These Southern rangelands pasture condition and management guides are based on the accumulated work of rangeland colleagues past and present that has been conducted over more than half a century, published in nine rangeland surveys, and spans the majority of the Western Australian shrublands. Additional data and reports from the Western Australian Rangeland Monitoring System (WARMS) at the regional and landscape scale have been used to expand, update and improve on surveyed information.
The southern rangeland pasture condition guides are relevant to about 815,000 square kilometres of the rangelands of Western Australia (Figure 1), of which the major land uses are: pastoral lease (60%); unallocated Crown land (24%); and conservation estate (12%) in 2020. The area has been the subject of nine inventory and condition surveys, mainly undertaken by the Department of Primary Industries and Regional Development or its previous constituent departments. In compiling these guides, 402 of the full range of land systems described in rangeland surveys and 272 habitat (or vegetation) types have been considered.
This information is for pastoralists, resource managers, government departments and others with an interest in the productivity and sustainability of pastoral land in the Gascoyne, Murchison, Goldfields and Nullarbor, Western Australia.
Pastoralists can use these guides to identify pasture condition for each pasture type, and then develop a management plan to maintain or achieve good condition pastures.
What is pasture condition?
Pasture condition describes the state of a given pasture relative to the optimal condition in a well-managed pastoral system on that site (region, landscape position, soil, climate, vegetation).
The density and diversity of palatable species (often called desirables or decreasers) largely determines pasture condition in the rangelands. Each pasture type represents a broad group of similar vegetation associations which have similar management requirements for pastoralism.
Pasture condition is rated as good, fair or poor, depending on how close the current condition is to the optimal condition. What you expect to see at a site in good, fair or poor condition depends on the pasture type that occurs there. Identify the pasture type first.
A note about species identification
All of the guides use scientific names for the species found in the listed pasture types. Scientific names are usually in the form of Genus species. For example Eragrostis eriopoda. There is only one current scientific name for a plant – which you can check on the Taxonomy section of the Australian Plant Census web site or in FloraBase – but there may be many common names, and some common names can refer to several spcies. For instance, Eragrostis eriopoda has the common names of: woollybutt; naked woollybutt; neverfail; woollybutt grass; naked woollybutt grass; neverfail grass.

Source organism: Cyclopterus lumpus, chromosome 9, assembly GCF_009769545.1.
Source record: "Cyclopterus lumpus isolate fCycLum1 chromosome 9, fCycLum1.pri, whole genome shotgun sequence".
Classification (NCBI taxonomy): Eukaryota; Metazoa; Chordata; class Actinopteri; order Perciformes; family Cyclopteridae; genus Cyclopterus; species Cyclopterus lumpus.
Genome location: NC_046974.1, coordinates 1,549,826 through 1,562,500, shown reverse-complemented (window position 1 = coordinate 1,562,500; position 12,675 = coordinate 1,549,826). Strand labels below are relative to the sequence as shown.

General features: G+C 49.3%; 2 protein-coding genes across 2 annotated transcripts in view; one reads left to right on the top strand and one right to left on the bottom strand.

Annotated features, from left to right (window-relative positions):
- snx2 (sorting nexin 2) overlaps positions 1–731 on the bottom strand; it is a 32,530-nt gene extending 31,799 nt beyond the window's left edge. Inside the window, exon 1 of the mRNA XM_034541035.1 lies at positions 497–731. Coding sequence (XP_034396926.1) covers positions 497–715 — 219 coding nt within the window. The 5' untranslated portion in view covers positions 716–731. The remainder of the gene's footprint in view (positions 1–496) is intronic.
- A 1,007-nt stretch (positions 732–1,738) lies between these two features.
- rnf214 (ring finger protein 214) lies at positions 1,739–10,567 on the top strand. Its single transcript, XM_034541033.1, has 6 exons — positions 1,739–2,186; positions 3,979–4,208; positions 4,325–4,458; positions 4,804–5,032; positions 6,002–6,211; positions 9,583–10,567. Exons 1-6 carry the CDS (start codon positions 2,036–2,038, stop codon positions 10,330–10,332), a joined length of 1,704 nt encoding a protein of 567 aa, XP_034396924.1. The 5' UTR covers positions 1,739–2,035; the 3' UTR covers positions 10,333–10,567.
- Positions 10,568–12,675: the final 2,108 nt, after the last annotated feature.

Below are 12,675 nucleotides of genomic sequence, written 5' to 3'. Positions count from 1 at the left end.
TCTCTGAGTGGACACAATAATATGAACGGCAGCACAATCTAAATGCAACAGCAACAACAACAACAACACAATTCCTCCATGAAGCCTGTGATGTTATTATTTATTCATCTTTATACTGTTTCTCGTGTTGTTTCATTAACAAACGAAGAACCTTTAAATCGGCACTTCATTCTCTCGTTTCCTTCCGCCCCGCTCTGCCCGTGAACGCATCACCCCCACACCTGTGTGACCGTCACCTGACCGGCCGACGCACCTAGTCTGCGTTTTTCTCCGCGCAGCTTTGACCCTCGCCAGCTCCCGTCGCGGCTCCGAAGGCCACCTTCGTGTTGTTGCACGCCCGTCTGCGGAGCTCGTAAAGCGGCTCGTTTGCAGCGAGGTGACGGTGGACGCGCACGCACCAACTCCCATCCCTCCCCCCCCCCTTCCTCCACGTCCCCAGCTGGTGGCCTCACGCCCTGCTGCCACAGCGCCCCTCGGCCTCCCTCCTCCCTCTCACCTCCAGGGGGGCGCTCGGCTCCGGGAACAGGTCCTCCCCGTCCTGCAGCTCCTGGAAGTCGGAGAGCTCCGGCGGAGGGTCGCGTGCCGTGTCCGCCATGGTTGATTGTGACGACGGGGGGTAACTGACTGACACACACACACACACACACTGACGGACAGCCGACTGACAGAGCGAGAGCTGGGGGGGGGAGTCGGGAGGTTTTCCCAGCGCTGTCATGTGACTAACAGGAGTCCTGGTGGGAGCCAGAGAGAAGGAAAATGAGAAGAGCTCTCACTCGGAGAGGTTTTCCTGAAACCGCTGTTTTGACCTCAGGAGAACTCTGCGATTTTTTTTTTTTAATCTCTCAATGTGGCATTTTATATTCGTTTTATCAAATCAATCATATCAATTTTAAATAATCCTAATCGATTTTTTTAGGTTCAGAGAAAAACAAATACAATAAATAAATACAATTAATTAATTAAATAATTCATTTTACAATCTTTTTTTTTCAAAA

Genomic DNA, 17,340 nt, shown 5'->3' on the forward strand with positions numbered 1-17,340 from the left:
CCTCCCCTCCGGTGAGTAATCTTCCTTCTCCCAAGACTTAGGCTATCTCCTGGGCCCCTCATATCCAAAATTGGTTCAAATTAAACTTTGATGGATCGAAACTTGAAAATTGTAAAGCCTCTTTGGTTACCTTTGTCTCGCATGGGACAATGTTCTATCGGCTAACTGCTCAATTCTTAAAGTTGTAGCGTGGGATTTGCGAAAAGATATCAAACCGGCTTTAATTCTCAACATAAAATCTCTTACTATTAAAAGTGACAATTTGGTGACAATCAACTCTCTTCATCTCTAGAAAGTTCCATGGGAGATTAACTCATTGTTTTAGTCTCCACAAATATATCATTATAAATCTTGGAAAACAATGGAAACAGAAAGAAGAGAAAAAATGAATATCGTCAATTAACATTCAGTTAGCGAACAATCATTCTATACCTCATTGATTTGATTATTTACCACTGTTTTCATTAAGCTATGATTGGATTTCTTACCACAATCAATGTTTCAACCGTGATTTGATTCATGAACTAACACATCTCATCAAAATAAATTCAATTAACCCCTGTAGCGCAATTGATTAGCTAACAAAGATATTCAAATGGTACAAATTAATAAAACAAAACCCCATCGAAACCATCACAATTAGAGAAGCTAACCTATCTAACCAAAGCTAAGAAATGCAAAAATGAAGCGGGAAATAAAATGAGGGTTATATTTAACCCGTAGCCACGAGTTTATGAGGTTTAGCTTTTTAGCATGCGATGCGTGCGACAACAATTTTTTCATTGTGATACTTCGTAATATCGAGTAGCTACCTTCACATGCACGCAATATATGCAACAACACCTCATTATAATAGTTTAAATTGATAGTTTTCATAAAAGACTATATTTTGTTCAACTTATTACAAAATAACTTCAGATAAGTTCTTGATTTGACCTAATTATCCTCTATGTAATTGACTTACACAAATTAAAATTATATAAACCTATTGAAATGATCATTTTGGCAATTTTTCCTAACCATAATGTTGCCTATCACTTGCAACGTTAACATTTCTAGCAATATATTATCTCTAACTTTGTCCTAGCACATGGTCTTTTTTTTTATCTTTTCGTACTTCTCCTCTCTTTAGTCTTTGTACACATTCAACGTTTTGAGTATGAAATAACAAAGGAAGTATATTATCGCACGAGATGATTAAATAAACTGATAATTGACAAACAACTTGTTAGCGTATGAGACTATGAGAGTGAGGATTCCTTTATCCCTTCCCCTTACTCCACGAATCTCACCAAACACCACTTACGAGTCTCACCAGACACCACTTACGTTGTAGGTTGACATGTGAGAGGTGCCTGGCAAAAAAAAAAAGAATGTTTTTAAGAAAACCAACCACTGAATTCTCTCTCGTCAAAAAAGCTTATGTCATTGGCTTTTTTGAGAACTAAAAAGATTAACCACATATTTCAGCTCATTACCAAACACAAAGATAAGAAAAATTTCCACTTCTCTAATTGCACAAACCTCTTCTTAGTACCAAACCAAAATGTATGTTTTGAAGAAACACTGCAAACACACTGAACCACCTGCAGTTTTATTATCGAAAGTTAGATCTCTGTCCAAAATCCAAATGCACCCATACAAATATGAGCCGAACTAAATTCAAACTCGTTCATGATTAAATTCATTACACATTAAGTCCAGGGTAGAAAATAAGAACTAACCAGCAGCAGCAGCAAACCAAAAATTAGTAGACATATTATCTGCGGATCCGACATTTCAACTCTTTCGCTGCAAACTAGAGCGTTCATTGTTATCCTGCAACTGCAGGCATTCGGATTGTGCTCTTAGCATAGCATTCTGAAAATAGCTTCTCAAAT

The genus always has a capital; the species is always lower case; common names are lower case unless they have a proper noun in the name, such as Shark Bay poverty bush.
We always recommend using scientific names if possible, or at least confirming the scientific name of the common name you are using.
Pasture condition an.d pastoral assessment
In response to concern about the overall condition of the WA rangelands, the State Government has endorsed a contemporary risk-based system for assessing pastoral lands. This system is described in the Framework for Sustainable Pastoral Management – Revised edition (the Framework), with additional information in the Framework for sustainable pastoral management - Land condition version.
Under the Framework, DPIRD is developing quantitative regional land condition standards to make station-level assessments consistent and objective for land condition and management effectiveness.
The standards will be based on the proportion of key pastures in good, fair or poor condition. The Southern rangelands pasture condition and management guides will help managers identify the condition status of 23 broad pasture groups occurring in the southern rangelands.
DPIRD assesses pasture condition based on the density and gorund cover of indicator species for that pasture.
Assessments of pastoral condition (pastures and soil) are used by the Department of Planning, Land and Heritage and the Department of Primary Industries and Regional Development to check compliance with the terms of the lease, and compliance with the Soil and Land Conservation Act 1945.
Identifying pasture types
Pastures in the southern rangelands are often referred to as 'shrublands', and the northern rangelands pastures are usually referred to as 'grasslands'.
Pastures in the southern rangelands are in 3 major groups:
- chenopod dominated pasture (10 pasture types)
- other shrub dominated pastures (8 pasture types)
- grass dominated pastures (5 pasture types).
Most of the southern rangelands supports chenopod pastures and other shrub pastures.